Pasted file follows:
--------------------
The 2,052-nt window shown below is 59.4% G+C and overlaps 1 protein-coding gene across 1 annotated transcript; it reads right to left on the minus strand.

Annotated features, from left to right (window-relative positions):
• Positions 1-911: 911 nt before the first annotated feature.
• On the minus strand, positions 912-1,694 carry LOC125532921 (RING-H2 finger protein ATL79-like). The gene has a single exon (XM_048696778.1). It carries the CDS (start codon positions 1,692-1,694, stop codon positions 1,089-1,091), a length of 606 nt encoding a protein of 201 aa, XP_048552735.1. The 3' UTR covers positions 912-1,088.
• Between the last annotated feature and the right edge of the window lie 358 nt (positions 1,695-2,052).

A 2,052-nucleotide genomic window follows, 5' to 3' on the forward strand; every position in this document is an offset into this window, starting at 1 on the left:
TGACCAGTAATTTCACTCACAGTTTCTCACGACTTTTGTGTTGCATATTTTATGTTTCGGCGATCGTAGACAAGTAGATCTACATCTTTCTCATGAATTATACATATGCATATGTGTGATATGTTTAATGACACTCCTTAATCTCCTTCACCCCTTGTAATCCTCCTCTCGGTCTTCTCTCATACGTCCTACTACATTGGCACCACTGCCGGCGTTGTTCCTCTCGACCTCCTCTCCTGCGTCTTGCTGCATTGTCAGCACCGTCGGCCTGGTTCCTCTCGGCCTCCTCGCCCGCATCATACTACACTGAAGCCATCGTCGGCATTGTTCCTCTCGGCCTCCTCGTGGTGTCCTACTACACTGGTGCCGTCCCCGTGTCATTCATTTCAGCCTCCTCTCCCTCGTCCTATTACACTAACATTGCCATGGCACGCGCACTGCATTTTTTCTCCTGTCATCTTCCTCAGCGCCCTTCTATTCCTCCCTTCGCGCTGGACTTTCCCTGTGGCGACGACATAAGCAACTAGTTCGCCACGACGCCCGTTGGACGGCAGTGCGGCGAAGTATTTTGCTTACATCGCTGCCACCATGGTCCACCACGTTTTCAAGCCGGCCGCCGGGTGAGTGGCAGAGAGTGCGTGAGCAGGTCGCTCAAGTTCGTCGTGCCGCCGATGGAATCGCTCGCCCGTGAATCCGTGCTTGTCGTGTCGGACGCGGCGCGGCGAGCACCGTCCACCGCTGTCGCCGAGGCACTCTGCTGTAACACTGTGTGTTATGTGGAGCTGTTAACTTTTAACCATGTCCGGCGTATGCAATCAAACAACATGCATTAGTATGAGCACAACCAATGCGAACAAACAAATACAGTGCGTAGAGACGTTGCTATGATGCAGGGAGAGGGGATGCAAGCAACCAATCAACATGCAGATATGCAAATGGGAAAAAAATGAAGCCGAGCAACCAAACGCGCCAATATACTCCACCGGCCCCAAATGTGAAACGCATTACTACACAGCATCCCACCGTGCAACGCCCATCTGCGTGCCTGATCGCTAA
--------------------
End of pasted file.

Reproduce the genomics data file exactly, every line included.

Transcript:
The 2,052-nt window shown below is 59.4% G+C and overlaps 1 protein-coding gene across 1 annotated transcript; it reads right to left on the minus strand.

Annotated features, from left to right (window-relative positions):
• Positions 1-911: 911 nt before the first annotated feature.
• On the minus strand, positions 912-1,694 carry LOC125532921 (RING-H2 finger protein ATL79-like). The gene has a single exon (XM_048696778.1). It carries the CDS (start codon positions 1,692-1,694, stop codon positions 1,089-1,091), a length of 606 nt encoding a protein of 201 aa, XP_048552735.1. The 3' UTR covers positions 912-1,088.
• Between the last annotated feature and the right edge of the window lie 358 nt (positions 1,695-2,052).

A 2,052-nucleotide genomic window follows, 5' to 3' on the forward strand; every position in this document is an offset into this window, starting at 1 on the left:
TGACCAGTAATTTCACTCACAGTTTCTCACGACTTTTGTGTTGCATATTTTATGTTTCGGCGATCGTAGACAAGTAGATCTACATCTTTCTCATGAATTATACATATGCATATGTGTGATATGTTTAATGACACTCCTTAATCTCCTTCACCCCTTGTAATCCTCCTCTCGGTCTTCTCTCATACGTCCTACTACATTGGCACCACTGCCGGCGTTGTTCCTCTCGACCTCCTCTCCTGCGTCTTGCTGCATTGTCAGCACCGTCGGCCTGGTTCCTCTCGGCCTCCTCGCCCGCATCATACTACACTGAAGCCATCGTCGGCATTGTTCCTCTCGGCCTCCTCGTGGTGTCCTACTACACTGGTGCCGTCCCCGTGTCATTCATTTCAGCCTCCTCTCCCTCGTCCTATTACACTAACATTGCCATGGCACGCGCACTGCATTTTTTCTCCTGTCATCTTCCTCAGCGCCCTTCTATTCCTCCCTTCGCGCTGGACTTTCCCTGTGGCGACGACATAAGCAACTAGTTCGCCACGACGCCCGTTGGACGGCAGTGCGGCGAAGTATTTTGCTTACATCGCTGCCACCATGGTCCACCACGTTTTCAAGCCGGCCGCCGGGTGAGTGGCAGAGAGTGCGTGAGCAGGTCGCTCAAGTTCGTCGTGCCGCCGATGGAATCGCTCGCCCGTGAATCCGTGCTTGTCGTGTCGGACGCGGCGCGGCGAGCACCGTCCACCGCTGTCGCCGAGGCACTCTGCTGTAACACTGTGTGTTATGTGGAGCTGTTAACTTTTAACCATGTCCGGCGTATGCAATCAAACAACATGCATTAGTATGAGCACAACCAATGCGAACAAACAAATACAGTGCGTAGAGACGTTGCTATGATGCAGGGAGAGGGGATGCAAGCAACCAATCAACATGCAGATATGCAAATGGGAAAAAAATGAAGCCGAGCAACCAAACGCGCCAATATACTCCACCGGCCCCAAATGTGAAACGCATTACTACACAGCATCCCACCGTGCAACGCCCATCTGCGTGCCTGATCGCTAA